MAH program a shot in the arm for pharma industry
As Shanghai battles on all fronts to become a global innovation center, Zhangjiang, the sci-tech arm of the FTZ, is leveraging the market authorization holder (MAH) program, allowing startup companies to file for new drug launches without their own manufacturing facilities.
The program enables pharma research and development groups from home and abroad to use local contract manufacturers to produce drugs in China instead of building their own productions lines.
Last September, Hutchison MediPharma received approval from the National Medical Products Administration of China for Fruquintinib capsules, a treatment for colorectal cancer, the first for Shanghai under the MAH scheme.
“The new system speeds up the drug registration process and lowers manufacturing costs,” Wu Zhenping, senior vice president of Hutchison MediPharma, told Shanghai Daily in a recent interview. “More importantly, we can dedicate ourselves to our core business of identifying new compounds and drug candidates without having to build a complete in-house manufacturing team.”
Lower research and manufacturing costs ultimately lower the cost to the patient and shorten the launch time. Eight new drugs are in the research stage and are undergoing clinical trials at Hutchison.
Factory lines that meet Good Manufacturing Practice standards cost at tens of millions of yuan to set up, to say nothing of the cost of acquiring competent talent to oversee operations. Before the MAH scheme, pure research organizations were not allowed to file for drug registration, only companies with legitimate production licenses. Many promising projects had to be sold at an early stage.
Last year, a total of 68 new drug registrations were filed by 43 applicants in Shanghai under the MAH scheme. Of those 31 research organizations were based in Zhangjiang. The park administration committee has set up a 50 million yuan (US$7.44 million) “risk relief fund” to provide a cushion of liability protection.
Drug manufacture now requires advanced production sites and organizations dedicated to specific aspects of the process from the test tube to the factory line.
Zhangjiang Hi-Tech Park in Pudong New District was upgraded into a world-class "science city" covering about 95 square kilometers, according to a blueprint by the city government, and the management authorities also oversees the construction and development of the Free Trade Zone since the FTZ areas were expanded at the end of 2014.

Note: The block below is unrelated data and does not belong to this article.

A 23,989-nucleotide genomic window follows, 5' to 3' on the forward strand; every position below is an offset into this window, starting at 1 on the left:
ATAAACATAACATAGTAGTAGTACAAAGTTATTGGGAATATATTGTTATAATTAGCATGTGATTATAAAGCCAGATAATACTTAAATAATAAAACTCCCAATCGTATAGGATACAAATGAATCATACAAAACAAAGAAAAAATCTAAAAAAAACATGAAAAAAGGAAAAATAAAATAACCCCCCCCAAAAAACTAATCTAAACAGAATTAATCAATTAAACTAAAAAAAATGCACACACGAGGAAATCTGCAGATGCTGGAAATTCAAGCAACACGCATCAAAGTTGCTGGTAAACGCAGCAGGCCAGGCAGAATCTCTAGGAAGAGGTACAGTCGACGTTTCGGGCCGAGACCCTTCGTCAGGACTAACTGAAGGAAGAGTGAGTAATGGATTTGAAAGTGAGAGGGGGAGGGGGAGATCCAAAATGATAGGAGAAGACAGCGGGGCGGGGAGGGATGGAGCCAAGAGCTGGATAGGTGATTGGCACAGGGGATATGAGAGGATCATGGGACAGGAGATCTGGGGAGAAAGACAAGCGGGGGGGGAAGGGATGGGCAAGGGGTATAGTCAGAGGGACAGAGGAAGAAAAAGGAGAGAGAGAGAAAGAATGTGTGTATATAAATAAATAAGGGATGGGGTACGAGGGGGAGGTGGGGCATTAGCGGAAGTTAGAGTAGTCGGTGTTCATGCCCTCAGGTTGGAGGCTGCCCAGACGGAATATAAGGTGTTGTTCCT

Since 2016, the Shanghai Food and Drug Administration has been pushing forward for the implementation of the trial program and has helped pharma companies to grab an idea about how the new scheme works.
The Zhangjiang High-Tech Park has been pondering over how new systematic improvements could be helpful for R&D companies since a decade ago and how land plots can be better managed and planned.
Germany's Boehringer Ingelheim was the first pharmaceutical company to set up an contract manufacturing facility for biomedicine in China, in a joint venture with Shanghai Zhangjiang Biotech and Pharmaceutical Base Development Co Ltd’s, long before the official release of the MAH program.
The company adopted advanced technology, such as single-use technology and continuous manufacturing, in its Shanghai site ahead of three other sites in the United States and Europe. The first phase of Boehringer Ingelheim's 70 million euros manufacturing facility was officially launched in 2017.
The National Medical Products Administration of China, formerly the China Food and Drug Administration, has accepted an application from Chinese pharma firm Beigene for a new lymphoma drug, whose clinical, manufacturing and quality-control corroborating information was provided by Boehringer Ingelheim’s lab in Shanghai. It is expected to be the first biopharma launched under the MAH scheme. Biopharma products usually require stricter quality control and a longer clinical trial process.
By introducing world-class contract manufacturers to the Zhangjiang Park, local R&D institutions can access state-of-the-art production facilities.
Biomedicine companies registered in Zhangjiang recorded 59.3 billion yuan of revenue in the past year, up 7.9 percent. Gross industrial output value went up 10 percent to 29 billion yuan, nearly one third of the total output in the city in 2018.
China aims to become an “innovation nation” by 2020, an international leader in innovation by 2030, and a world powerhouse in scientific and technological innovation by 2050.